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Community / Equestrian calls for greater awareness on roads after increased frequency of dangerous drivers

Mandy with her horse. Photo: Mandy Sutherland

HORSE rider Mandy Sutherland says she recently purchased a safety camera due to the increasing frequency of incidents she has experienced on Shetland roads.

She is calling for more awareness of how vehicles should pass horses.

Sutherland, from Nesting, has had horses her whole life. She told Shetland News: “I never thought I would ever have to wear a camera.

“After two or three incidents I thought ‘well I’m going to have to do it’.

“It’s not common, but it’s getting to be more…I know another lass that wears a camera when she goes out on her horse.”

The riding camera that Mandy recently purchased. Photo: Mandy Sutherland

Sutherland said she will wear the camera on her riding hat in the future to document any poor driving practices.

These safety cameras can cost around £200 brand new, but Sutherland says it is “a worthwhile investment” for her.

“The last incident I had with the mini bus, the owner of the mini bus pointed out to me that it was my word against the driver’s,” she said. “I didn’t have anything to back it up.”

Sutherland said that these incidents of vehicles passing too quickly and too close have always happened, but that they are occurring “more often”.

“It could be because there’s more traffic on the roads,” she said.

“It could be folk are getting complacent because they think horses are like push bikes and stand still, well that is not the case.

“They are flight animals so if they get a fright they move instantly and they move very, very quickly.”

Guidance on horse riders is outlined in Rule 215 of the Highway Code.

The code states that vehicles should “always pass wide and slowly”.

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Vehicles should pass at a maximum of 10mph and must leave at least two metres of space.

Sutherland continued: “Even as a driver, I feel that standards are really, really bad on the road.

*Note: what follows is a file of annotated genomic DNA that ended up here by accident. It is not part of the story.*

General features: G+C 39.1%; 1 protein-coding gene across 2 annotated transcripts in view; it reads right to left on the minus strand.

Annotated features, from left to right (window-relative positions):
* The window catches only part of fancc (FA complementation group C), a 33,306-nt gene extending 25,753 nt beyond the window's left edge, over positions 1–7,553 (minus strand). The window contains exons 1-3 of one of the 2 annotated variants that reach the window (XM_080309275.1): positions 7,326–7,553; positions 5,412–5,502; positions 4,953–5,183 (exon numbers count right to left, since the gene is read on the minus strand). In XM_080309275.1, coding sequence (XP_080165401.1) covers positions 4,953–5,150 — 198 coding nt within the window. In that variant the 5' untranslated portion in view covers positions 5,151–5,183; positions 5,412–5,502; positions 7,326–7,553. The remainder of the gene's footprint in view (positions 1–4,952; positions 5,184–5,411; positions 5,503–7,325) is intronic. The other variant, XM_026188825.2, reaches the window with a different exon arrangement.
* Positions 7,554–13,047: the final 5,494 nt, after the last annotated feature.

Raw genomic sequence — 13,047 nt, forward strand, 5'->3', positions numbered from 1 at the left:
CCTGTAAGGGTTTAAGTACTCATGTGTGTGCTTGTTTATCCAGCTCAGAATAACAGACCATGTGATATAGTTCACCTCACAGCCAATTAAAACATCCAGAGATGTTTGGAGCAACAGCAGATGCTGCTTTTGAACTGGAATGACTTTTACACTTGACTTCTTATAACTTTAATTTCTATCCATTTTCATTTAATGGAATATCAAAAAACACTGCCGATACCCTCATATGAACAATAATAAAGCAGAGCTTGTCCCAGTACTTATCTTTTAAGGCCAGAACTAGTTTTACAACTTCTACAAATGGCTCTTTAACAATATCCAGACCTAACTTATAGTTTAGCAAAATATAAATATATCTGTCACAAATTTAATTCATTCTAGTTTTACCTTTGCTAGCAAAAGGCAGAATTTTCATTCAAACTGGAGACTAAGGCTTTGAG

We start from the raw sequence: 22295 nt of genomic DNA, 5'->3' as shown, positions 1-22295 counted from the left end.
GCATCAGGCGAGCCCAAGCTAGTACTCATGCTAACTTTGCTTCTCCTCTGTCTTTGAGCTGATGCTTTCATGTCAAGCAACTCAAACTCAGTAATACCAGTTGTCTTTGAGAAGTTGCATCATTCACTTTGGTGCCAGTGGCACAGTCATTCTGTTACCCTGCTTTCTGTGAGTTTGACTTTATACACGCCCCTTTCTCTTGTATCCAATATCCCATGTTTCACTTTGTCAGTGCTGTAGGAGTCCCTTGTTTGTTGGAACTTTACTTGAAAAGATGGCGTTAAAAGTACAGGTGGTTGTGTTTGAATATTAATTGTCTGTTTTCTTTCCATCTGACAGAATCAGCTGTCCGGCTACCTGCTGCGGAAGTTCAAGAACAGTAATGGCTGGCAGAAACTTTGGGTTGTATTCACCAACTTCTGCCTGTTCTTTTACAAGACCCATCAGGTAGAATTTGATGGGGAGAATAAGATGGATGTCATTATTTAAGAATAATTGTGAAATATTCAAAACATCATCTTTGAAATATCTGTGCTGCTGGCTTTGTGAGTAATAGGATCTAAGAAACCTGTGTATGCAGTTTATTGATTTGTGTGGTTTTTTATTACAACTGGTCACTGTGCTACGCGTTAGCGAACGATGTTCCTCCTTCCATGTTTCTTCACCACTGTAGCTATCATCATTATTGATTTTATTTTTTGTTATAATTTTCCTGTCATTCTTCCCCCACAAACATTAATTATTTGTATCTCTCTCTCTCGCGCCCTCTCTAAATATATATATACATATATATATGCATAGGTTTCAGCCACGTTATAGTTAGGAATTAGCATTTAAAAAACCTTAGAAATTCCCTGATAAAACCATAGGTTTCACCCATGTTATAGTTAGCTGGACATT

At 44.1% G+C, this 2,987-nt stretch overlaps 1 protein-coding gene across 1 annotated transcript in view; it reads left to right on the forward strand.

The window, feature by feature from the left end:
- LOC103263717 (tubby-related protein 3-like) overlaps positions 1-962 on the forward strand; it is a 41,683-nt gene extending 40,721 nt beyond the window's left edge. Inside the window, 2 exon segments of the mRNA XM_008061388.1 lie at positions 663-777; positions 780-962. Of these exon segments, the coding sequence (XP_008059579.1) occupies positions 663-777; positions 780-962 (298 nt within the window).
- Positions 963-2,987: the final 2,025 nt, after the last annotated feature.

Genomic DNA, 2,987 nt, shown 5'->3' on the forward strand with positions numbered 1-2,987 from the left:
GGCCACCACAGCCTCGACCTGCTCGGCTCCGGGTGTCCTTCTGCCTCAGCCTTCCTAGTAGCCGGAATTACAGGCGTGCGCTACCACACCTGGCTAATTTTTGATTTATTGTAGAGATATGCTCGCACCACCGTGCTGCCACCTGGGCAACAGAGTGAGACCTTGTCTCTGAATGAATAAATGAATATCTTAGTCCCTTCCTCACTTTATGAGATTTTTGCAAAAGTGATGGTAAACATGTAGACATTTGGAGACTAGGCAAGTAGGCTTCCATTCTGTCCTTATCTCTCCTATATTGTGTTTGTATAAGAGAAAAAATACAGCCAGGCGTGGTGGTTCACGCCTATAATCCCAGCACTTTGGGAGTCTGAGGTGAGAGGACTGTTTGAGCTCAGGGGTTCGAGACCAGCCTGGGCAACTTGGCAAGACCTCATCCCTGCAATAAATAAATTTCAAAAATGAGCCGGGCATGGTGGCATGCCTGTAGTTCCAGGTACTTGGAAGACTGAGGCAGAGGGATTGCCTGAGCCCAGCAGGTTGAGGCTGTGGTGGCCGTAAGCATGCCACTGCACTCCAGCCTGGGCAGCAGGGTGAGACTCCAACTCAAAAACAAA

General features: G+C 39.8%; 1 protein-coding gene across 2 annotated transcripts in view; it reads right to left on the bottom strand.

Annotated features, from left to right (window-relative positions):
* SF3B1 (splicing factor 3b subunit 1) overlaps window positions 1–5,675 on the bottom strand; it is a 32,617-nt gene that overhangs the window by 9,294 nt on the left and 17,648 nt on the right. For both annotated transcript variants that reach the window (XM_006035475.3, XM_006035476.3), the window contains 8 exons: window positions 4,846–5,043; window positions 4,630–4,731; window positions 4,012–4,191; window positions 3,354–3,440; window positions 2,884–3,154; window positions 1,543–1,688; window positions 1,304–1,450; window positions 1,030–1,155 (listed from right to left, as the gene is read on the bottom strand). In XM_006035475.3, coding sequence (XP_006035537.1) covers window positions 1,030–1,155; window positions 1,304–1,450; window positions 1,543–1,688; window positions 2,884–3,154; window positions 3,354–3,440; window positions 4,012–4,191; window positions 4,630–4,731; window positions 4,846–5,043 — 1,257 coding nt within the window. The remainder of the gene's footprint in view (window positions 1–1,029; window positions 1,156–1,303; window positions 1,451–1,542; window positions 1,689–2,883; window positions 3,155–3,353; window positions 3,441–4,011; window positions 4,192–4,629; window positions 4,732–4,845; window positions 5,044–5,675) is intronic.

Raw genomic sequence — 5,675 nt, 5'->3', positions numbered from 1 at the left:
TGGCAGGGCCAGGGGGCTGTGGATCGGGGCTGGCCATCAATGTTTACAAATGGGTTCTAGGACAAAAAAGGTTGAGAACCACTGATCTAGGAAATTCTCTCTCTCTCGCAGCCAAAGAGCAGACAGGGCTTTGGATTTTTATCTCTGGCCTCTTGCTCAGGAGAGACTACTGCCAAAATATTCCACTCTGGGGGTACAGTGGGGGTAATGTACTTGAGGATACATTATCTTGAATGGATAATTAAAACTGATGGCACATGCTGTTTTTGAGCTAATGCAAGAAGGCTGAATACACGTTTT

“For instance, where I stay there’s a hill and a single-track road… I always pull in for folk coming up the hill, it’s just courtesy to wave your hand to thank them. A lot of ones don’t even do that nowadays.”

She also highlighted that the blame is not always on the drivers, however.

“There is riders out there, and I’m possibly got it wrong in the past too, but I always acknowledge and try to thank drivers when they are courteous.

“Some riders don’t help the situation, they don’t give a good impression when they’re going along the road on their mobile phones.

“So there’s room for improvement on both sides I feel.”

Sutherland says she often faces criticism from drivers for riding on the road because horses “don’t pay road tax”.

“They don’t realise that it’s actually not a road tax that they pay for their vehicle, it’s a vehicle tax… they say, ‘you don’t pay anything to be on the road, you shouldn’t be on the road’.

“You get that attitude as well from folk.”

However, there is little other choice for horse owners in the isles.

“Unfortunately here in Shetland, we don’t have the luxury of bridle paths that we can ride on,” Sutherland said. “We have to ride on the road.

“One driver told me I have to be in a park, that I shouldn’t be on the road… I said, ‘well if you give me a park I’ll go ride in it’.

“We should be courteous to one another, we should be kind to one another.

“We all use the roads…we’re going to be on the roads because there isn’t anywhere else for us to go.”

“It doesn’t take a minute to stop or pull in or slow down to 10 mph.

“It could change that person on the horse’s life if there is an accident.”

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